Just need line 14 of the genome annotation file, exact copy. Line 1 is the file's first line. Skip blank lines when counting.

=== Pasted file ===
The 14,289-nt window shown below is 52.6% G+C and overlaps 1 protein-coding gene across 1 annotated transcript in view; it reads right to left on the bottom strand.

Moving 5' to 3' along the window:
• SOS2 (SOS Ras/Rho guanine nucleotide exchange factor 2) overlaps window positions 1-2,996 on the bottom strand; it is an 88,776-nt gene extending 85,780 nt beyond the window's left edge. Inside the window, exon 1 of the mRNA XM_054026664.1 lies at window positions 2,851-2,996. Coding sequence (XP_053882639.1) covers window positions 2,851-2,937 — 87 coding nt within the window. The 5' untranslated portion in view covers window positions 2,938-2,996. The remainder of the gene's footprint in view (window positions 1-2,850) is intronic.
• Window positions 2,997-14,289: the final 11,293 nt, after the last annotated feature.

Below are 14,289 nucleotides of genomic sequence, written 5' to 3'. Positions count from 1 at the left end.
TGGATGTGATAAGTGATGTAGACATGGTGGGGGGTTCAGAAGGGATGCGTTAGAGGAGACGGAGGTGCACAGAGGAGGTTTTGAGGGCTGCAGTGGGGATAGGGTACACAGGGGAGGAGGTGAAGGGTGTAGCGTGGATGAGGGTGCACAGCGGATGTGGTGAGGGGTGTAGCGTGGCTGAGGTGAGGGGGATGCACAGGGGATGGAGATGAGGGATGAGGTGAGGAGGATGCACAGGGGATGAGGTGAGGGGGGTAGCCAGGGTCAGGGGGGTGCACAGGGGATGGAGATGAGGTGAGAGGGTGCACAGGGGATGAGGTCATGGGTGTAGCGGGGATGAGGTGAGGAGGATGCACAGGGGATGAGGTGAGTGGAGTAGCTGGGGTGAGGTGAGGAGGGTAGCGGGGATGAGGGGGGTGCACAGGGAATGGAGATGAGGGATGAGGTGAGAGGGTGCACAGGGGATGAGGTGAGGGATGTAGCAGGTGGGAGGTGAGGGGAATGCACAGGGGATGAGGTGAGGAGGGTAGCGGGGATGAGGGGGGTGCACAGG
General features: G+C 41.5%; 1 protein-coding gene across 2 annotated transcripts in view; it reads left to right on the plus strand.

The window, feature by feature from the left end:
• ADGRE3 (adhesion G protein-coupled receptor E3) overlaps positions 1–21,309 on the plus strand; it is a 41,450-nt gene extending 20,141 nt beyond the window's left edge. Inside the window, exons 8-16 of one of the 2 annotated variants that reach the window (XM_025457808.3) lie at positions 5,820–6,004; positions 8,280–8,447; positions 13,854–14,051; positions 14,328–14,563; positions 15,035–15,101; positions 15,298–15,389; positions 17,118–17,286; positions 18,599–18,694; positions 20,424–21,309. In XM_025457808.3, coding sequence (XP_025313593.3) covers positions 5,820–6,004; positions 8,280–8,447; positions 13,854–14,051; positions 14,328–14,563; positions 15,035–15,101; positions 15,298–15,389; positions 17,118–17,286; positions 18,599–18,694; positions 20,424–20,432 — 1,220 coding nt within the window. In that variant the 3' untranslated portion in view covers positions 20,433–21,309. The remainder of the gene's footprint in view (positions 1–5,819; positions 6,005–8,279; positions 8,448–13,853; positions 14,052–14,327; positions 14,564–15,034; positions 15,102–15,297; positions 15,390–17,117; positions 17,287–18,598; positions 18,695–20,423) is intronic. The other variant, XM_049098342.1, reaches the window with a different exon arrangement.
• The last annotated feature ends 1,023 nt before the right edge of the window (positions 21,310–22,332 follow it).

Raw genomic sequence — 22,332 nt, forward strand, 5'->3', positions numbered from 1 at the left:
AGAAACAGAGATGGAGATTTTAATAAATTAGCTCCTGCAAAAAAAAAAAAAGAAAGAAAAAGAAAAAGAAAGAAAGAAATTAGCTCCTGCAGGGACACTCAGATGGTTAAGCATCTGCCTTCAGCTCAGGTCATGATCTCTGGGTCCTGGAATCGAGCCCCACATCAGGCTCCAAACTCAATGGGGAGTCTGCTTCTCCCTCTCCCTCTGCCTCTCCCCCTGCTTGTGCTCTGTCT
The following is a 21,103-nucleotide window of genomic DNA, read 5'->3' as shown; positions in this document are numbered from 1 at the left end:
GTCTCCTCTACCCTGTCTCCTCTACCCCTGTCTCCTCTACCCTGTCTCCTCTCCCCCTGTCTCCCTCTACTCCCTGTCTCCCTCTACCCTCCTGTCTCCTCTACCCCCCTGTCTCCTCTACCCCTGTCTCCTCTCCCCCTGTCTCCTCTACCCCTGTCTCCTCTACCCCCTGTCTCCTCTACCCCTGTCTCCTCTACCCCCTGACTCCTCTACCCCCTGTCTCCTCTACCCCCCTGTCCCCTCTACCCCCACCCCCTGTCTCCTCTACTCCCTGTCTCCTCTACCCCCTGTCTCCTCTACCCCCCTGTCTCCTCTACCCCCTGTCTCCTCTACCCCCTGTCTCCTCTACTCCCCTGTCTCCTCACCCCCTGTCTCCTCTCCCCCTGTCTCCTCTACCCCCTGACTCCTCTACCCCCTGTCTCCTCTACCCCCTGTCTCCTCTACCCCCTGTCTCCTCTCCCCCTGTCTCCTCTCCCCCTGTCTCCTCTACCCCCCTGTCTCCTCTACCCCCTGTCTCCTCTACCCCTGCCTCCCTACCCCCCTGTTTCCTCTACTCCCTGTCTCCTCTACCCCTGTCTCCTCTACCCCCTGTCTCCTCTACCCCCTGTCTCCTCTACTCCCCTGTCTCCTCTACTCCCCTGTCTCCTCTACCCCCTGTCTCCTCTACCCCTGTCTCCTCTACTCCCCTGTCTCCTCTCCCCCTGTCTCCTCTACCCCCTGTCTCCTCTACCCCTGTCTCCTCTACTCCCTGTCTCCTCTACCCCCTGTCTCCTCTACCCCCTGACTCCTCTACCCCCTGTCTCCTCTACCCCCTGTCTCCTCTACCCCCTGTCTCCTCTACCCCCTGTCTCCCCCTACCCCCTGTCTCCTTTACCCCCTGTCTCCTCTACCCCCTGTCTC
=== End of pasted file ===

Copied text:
GTCTCCTCTACCCTGTCTCCTCTACCCCTGTCTCCTCTACCCTGTCTCCTCTCCCCCTGTCTCCCTCTACTCCCTGTCTCCCTCTACCCTCCTGTCTCCTCTACCCCCCTGTCTCCTCTACCCCTGTCTCCTCTCCCCCTGTCTCCTCTACCCCTGTCTCCTCTACCCCCTGTCTCCTCTACCCCTGTCTCCTCTACCCCCTGACTCCTCTACCCCCTGTCTCCTCTACCCCCCTGTCCCCTCTACCCCCACCCCCTGTCTCCTCTACTCCCTGTCTCCTCTACCCCCTGTCTCCTCTACCCCCCTGTCTCCTCTACCCCCTGTCTCCTCTACCCCCTGTCTCCTCTACTCCCCTGTCTCCTCACCCCCTGTCTCCTCTCCCCCTGTCTCCTCTACCCCCTGACTCCTCTACCCCCTGTCTCCTCTACCCCCTGTCTCCTCTACCCCCTGTCTCCTCTCCCCCTGTCTCCTCTCCCCCTGTCTCCTCTACCCCCCTGTCTCCTCTACCCCCTGTCTCCTCTACCCCTGCCTCCCTACCCCCCTGTTTCCTCTACTCCCTGTCTCCTCTACCCCTGTCTCCTCTACCCCCTGTCTCCTCTACCCCCTGTCTCCTCTACTCCCCTGTCTCCTCTACTCCCCTGTCTCCTCTACCCCCTGTCTCCTCTACCCCTGTCTCCTCTACTCCCCTGTCTCCTCTCCCCCTGTCTCCTCTACCCCCTGTCTCCTCTACCCCTGTCTCCTCTACTCCCTGTCTCCTCTACCCCCTGTCTCCTCTACCCCCTGACTCCTCTACCCCCTGTCTCCTCTACCCCCTGTCTCCTCTACCCCCTGTCTCCTCTACCCCCTGTCTCCCCCTACCCCCTGTCTCCTTTACCCCCTGTCTCCTCTACCCCCTGTCTC